If you’re traveling a great distance to your race, plan some extra time to allow for jet lag and/or altitude acclimation. Keep your special needs bag checklist handy so you can get everything packed and ready to go long before race morning.
Finally, enjoy some time at the expo and with friends and family, then quietly excuse yourself to get some alone time to focus on your mental game plan for race day. And above all else, stay off your feet as much as possible!
“Do some mental training to prepare for race day. Take some time to come up with some mantras that you can use to keep you focused on form and execution. Having those thoughts to focus on when things get tough can help keep you positive and focused during your race.”Peter D., IRONMAN Lake Placid Finisher
Rest and Mental Game Preparation
Ideally your mental preparation for your race began the same day you signed up for the event and continued in earnest throughout your IRONMAN training. That being said, in the days leading up to your race you should set aside some dedicated time to practice race visualization, positive thinking, and relaxation techniques.
Race visualization is a popular and proven technique often used by professional athletes and age-groupers alike. Once you’ve familiarized yourself with your race course, take some time to find a quiet place to do some race visualizations every night leading up to your race. The key with race visualizing is to not let negative thoughts or scenarios overtake your practice.
Start by choosing a few areas of your race that you feel unsure about. Imagine yourself swimming smoothly through the open water as you easily guide yourself around a buoy. See yourself exiting the water feeling confident and energized. Go through the logistical steps of your T2 transition: Removing your helmet and bike shoes, putting on your running shoes, applying sunscreen, and starting your watch as you head out on the run course in a slow but steady jog.
Some people also take the time to visualize themselves overcoming race day obstacles that might occur, so if they arise they are ready for them. Visualize yourself calmly and efficiently changing a flat on the side of the road and plan how you will react to that scenario.
While you have put in hours and hours of hard training, for a race like this, your fitness level is truly only half of the equation—the other half is your attitude and mental strength. Many athletes develop a very negative dialogue about their race day readiness, particularly in the final days leading up to competition. They doubt themselves, or they fixate on things that are truly out of their control. Control the areas of your race that you can: your nutrition plan, your pacing strategy, your attitude, etc., but accept that many other areas of your race are simply out of your control.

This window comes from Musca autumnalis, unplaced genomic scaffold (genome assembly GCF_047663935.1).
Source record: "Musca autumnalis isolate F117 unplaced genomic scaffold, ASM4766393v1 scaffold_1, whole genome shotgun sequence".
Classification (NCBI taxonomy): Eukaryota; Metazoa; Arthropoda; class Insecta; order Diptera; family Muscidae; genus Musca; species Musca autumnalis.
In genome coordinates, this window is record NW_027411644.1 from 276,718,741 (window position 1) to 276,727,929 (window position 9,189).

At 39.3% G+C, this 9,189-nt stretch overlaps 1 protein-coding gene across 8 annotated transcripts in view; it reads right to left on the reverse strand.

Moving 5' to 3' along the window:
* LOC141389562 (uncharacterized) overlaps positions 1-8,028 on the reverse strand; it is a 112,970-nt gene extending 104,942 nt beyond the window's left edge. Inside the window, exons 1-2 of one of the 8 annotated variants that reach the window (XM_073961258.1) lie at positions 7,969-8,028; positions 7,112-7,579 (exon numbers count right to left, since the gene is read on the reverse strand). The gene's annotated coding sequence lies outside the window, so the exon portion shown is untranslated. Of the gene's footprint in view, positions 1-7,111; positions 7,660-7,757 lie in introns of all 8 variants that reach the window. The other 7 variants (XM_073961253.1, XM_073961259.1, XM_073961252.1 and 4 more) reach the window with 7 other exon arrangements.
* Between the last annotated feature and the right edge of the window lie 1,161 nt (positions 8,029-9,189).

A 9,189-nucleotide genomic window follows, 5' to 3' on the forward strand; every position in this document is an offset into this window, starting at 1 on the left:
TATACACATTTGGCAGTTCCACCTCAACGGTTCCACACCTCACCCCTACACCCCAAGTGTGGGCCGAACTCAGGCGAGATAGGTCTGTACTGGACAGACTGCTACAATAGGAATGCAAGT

Nip that negativity in the bud by stopping yourself every time you think a negative thought, taking a deep breath, and replacing that thought with a positive one. Over time, this practice will get easier.
Don’t set unrealistic expectations for your race. Be kind to yourself. While it’s perfectly normal and healthy to have race goals, try making them more guidelines than hard and fast ultimatums.
You’ve worked very hard to get here, so find gratitude in the little moments and make room for peaceful solitude any chance you get. Find a simple mantra that you can repeat to yourself to center your mind and make you feel better about yourself. Chances are if this mantra works for you during race week, it will be a valuable tool to draw from on race day as well.
It can be hard to relax in the days leading up to a big race. You have a lot of tasks to take care of, you’re tapering and feel cruddy, and you might feel pulled in a thousand directions with friends and family who are also attending your event.
Meditation and breathing exercises can be very beneficial for athletes of all abilities. They center your mind around a single thought, phrase, or image and allow you to—for a little while at least—stay completely in the moment. Being able to stay in the moment is one of the most powerful tools in your IRONMAN race day arsenal.
At various points during your race, your mind will be intensely focused, then aflutter with activity and then suddenly wander aimlessly (perhaps due to boredom or fatigue). Being able to stay in the moment and focus on the task at hand (holding your power, streamlining your swim stroke, running with proper form, etc.) will keep your energy levels up and prevent you from getting overly worked up or distracted by things going on around you.
There are many free apps that provide guided meditation, as well as numerous online videos on mindful breathing. If you’ve never meditated before, don’t be surprised if you find it very difficult the first few times. Keep at it, and by race morning you’ll be able to get to a focused, calm state quickly.
Now that you’ve familiarized yourself with the course, packed your special needs bags, checked in your bike, and got your race day mental strategy dialed in—you are ready for race day!